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Tigard farmers market on the move or homeless?

The Tigard Area Farmers' Market board is still looking for possible sites for this year's market

TIGARD - For Jim Steele, the news of the uncertain future of the Tigard Area Farmers' Market came too late.

The Aloha resident and his wife Bonnie had already been hard at work nurturing 2,000 tomato plants when they got the word: the Tigard Area Farmers' Market is officially homeless.

With little more than a month to go before the market's scheduled opening day of May 11, Mother's Day, the market has no place to operate. And aside from a small farmers' market in Sherwood, Jim and Bonnie aren't too sure how they're going to sell all of their tomatoes.

On March 20, volunteers with the Tigard Area Farmers Market announced that the event had lost its space at the Washington Square Too. Representatives of the shopping complex had opened up a 40,000-square-foot space to the market three years ago with a warning that the site would eventually be developed.

'We thought we had a nice permanent spot at Washington Square and darned if they don't want to expand and develop,' said market board president Stan Baumhofer. 'But we knew it wouldn't be forever.'

Market board members and market manager Trish Stormont weren't surprised by the announcement that the space wouldn't be available this year.

'A farmers' market utilizes under-utilized space,' Stormont said. 'And there's becoming less and less of that out there now.'

The Tigard Area Farmers' Market started 18 years ago. Baumhofer was among the small group of passionate residents who created it. And since it started, the market has outgrown three spaces, something Baumhofer notes with a sense of pride showing how the market has grown in popularity.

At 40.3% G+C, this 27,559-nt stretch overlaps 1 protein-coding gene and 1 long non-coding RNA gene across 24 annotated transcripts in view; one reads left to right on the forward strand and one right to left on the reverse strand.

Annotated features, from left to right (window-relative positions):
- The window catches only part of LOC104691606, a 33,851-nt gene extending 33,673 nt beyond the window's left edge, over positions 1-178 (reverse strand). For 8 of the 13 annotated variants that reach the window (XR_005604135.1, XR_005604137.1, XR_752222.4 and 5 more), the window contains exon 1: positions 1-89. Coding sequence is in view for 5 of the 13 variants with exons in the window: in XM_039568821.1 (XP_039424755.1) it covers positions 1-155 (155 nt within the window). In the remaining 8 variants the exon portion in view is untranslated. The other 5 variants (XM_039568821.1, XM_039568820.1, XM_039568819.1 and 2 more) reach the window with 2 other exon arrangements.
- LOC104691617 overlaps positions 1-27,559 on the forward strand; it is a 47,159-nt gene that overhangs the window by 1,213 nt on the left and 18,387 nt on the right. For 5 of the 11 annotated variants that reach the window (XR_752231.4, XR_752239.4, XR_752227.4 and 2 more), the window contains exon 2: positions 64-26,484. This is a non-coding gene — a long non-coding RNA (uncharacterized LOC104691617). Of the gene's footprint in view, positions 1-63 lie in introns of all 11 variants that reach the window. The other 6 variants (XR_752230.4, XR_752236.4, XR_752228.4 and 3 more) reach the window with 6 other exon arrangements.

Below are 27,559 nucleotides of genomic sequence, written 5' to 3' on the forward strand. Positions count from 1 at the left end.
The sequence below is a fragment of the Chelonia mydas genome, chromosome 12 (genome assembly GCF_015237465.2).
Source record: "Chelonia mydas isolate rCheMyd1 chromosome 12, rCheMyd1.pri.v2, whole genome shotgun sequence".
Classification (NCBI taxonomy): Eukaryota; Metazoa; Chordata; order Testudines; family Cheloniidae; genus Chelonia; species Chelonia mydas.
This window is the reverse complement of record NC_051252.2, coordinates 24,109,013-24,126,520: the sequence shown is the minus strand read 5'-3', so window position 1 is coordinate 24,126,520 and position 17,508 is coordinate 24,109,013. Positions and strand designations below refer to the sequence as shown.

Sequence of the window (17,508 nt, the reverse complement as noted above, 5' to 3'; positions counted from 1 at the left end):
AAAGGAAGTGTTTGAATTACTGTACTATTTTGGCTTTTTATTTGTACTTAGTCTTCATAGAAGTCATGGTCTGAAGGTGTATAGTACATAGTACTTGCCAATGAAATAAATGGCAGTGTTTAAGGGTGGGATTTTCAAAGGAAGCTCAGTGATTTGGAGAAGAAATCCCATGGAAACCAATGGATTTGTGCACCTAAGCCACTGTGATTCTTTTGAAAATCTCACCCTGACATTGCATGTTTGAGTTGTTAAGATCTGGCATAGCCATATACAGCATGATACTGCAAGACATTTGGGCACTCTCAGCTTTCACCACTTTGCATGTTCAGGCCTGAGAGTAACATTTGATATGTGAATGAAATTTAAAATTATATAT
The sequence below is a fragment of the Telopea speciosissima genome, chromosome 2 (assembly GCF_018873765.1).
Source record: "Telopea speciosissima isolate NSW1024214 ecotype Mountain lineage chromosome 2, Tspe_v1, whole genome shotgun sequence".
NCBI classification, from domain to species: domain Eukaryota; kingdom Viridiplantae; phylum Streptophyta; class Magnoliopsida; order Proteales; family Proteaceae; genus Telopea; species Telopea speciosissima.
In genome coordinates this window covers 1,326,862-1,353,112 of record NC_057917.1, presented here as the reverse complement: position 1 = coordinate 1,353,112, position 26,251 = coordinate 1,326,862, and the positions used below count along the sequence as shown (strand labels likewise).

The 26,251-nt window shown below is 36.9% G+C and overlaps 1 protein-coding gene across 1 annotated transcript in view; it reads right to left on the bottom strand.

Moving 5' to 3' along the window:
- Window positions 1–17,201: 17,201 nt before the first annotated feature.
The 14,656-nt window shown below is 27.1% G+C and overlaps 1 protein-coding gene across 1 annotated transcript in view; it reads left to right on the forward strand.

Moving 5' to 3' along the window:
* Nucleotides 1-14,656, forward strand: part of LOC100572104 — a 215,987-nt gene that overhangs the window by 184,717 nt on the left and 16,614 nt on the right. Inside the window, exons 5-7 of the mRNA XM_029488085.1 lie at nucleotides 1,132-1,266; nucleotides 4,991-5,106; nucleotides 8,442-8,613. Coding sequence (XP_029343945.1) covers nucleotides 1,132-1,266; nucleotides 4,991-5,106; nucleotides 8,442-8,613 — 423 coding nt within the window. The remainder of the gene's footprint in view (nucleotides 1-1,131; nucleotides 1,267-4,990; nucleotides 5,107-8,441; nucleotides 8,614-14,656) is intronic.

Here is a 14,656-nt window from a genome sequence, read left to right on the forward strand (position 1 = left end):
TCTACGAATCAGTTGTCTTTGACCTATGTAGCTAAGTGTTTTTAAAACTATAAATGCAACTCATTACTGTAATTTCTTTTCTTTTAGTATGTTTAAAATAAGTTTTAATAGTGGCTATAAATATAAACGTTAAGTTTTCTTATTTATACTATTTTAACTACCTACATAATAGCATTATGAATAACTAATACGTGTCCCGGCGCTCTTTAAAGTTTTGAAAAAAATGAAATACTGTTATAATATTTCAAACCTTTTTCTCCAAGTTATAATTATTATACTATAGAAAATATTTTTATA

In the weeks since the announcement, the market board has not had any luck finding a replacement venue for the traditional Sunday market. Stormont said while one site might have adequate vendor space it might lack customer parking or vendor parking space. The market group is looking for a space that satisfies all three needs - market room and parking for vendors and customers.

On any given Sunday the Tigard market, which usually lasts from Mother's Day to the last Sunday in October, would draw about 2,000 cars through its customer parking lot. And a parade of farmers' vans and trucks can set up in a parking lot like a small town enveloping a large space in no time, Stormont said.

Board members are looking into a possible space in downtown Tigard, and they're also considering the option of having the market on a weekday rather than the traditional Sunday. Baumhofer said he is still willing to accept suggestions or offers for spaces. Residents with ideas on where to hold the market are encouraged to call Baumhofer at 503-709-7669.

Baumhofer and Stormont are almost certain the market will not make its scheduled opening date of May 11. Stormont is hopeful the group may be able find a smaller venue for a later opening.

But the worst that could happen, Stormont admitted, is if the market could not open this year.

Even if the market had a delayed opening, it wouldn't open soon enough for the Steeles. The couples' tomato plants need to be sold by the end of June.

Jim is the market manager for the Sherwood Farmers' Market which operates on Saturdays and starts May 3. This year, Jim said he will rely on the Sherwood market to sell his plants.

The Steeles have participated in the Tigard Area Farmers' Market since the beginning. Jim admits the couple got into the farmers' market to make money. But that didn't work out.

Today, requests from loyal customers for old-time favorite tomatoes that their grandmothers used to grow, keeps the Steeles content with their side business.

'Making all those people happy that's what keeps us coming back,' Jim said.